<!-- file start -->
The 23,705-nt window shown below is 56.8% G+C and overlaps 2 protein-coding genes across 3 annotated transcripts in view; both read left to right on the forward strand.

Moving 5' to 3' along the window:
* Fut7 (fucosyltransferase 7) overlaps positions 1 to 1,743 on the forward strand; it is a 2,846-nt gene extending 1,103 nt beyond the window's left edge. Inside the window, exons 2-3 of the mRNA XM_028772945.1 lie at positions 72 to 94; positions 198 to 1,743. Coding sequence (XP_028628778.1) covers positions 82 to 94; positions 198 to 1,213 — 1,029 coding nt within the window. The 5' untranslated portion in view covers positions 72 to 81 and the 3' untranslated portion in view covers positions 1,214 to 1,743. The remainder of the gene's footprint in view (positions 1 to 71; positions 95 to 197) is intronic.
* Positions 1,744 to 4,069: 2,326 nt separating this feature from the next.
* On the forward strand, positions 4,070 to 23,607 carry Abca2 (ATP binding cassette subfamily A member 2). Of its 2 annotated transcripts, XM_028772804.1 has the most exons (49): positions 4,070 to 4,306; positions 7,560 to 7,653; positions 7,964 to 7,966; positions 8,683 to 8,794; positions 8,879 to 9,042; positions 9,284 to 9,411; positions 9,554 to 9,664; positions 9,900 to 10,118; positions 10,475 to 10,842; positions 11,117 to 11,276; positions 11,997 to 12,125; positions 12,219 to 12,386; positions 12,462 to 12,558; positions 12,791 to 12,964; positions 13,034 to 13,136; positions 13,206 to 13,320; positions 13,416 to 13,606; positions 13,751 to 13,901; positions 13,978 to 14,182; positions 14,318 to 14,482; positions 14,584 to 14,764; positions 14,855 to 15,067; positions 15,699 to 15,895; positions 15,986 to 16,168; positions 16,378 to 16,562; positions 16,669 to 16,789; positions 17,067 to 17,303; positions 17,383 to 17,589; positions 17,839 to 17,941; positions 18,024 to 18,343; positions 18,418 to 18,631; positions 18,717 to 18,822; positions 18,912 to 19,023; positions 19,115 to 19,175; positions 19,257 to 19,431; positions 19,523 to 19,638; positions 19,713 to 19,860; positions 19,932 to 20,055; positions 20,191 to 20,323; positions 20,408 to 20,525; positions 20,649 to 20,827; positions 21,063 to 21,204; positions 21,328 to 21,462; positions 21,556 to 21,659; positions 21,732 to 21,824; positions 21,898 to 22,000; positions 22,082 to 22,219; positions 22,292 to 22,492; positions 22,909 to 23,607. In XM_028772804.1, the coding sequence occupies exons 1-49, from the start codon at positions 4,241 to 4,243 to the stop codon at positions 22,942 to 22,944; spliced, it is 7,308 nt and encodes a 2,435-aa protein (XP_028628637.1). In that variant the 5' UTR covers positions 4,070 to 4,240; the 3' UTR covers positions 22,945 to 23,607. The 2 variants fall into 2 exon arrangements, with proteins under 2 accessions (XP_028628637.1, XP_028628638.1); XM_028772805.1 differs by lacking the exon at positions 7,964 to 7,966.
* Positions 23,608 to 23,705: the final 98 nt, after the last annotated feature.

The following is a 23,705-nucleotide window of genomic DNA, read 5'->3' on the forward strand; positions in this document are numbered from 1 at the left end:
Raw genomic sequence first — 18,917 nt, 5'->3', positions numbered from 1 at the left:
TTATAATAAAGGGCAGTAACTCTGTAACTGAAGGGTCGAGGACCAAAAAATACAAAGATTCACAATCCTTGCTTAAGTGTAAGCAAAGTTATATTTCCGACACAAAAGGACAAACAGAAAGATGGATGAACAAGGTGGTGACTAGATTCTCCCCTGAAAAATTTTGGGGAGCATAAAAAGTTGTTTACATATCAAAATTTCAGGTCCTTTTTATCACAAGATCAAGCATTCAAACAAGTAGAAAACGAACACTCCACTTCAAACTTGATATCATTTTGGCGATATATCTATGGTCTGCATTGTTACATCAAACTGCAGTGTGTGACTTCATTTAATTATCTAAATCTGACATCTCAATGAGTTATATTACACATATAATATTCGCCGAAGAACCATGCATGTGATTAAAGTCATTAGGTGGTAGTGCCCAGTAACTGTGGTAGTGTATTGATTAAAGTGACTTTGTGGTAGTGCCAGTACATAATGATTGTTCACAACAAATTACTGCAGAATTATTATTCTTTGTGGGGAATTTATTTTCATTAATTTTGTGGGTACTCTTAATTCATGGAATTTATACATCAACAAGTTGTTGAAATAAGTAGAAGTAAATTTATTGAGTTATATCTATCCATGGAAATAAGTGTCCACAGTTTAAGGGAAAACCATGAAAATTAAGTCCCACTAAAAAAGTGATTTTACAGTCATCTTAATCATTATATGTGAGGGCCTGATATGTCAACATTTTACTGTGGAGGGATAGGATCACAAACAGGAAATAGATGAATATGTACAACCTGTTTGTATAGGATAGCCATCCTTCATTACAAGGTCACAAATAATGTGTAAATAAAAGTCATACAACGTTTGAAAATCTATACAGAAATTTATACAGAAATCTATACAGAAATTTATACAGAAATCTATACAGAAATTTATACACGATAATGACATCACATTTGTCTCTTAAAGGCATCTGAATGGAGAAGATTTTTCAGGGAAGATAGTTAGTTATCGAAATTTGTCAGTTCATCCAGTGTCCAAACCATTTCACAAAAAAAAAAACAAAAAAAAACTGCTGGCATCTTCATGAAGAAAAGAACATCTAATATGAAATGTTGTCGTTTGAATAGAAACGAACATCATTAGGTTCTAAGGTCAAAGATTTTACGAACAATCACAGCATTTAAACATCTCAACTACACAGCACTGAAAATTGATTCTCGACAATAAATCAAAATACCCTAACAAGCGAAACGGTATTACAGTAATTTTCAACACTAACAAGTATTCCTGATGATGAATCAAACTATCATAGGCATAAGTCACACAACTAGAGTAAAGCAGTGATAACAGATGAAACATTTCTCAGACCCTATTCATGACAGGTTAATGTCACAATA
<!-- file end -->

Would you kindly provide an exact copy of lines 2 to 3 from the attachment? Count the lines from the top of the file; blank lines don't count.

Moving 5' to 3' along the window:
* Fut7 (fucosyltransferase 7) overlaps positions 1 to 1,743 on the forward strand; it is a 2,846-nt gene extending 1,103 nt beyond the window's left edge. Inside the window, exons 2-3 of the mRNA XM_028772945.1 lie at positions 72 to 94; positions 198 to 1,743. Coding sequence (XP_028628778.1) covers positions 82 to 94; positions 198 to 1,213 — 1,029 coding nt within the window. The 5' untranslated portion in view covers positions 72 to 81 and the 3' untranslated portion in view covers positions 1,214 to 1,743. The remainder of the gene's footprint in view (positions 1 to 71; positions 95 to 197) is intronic.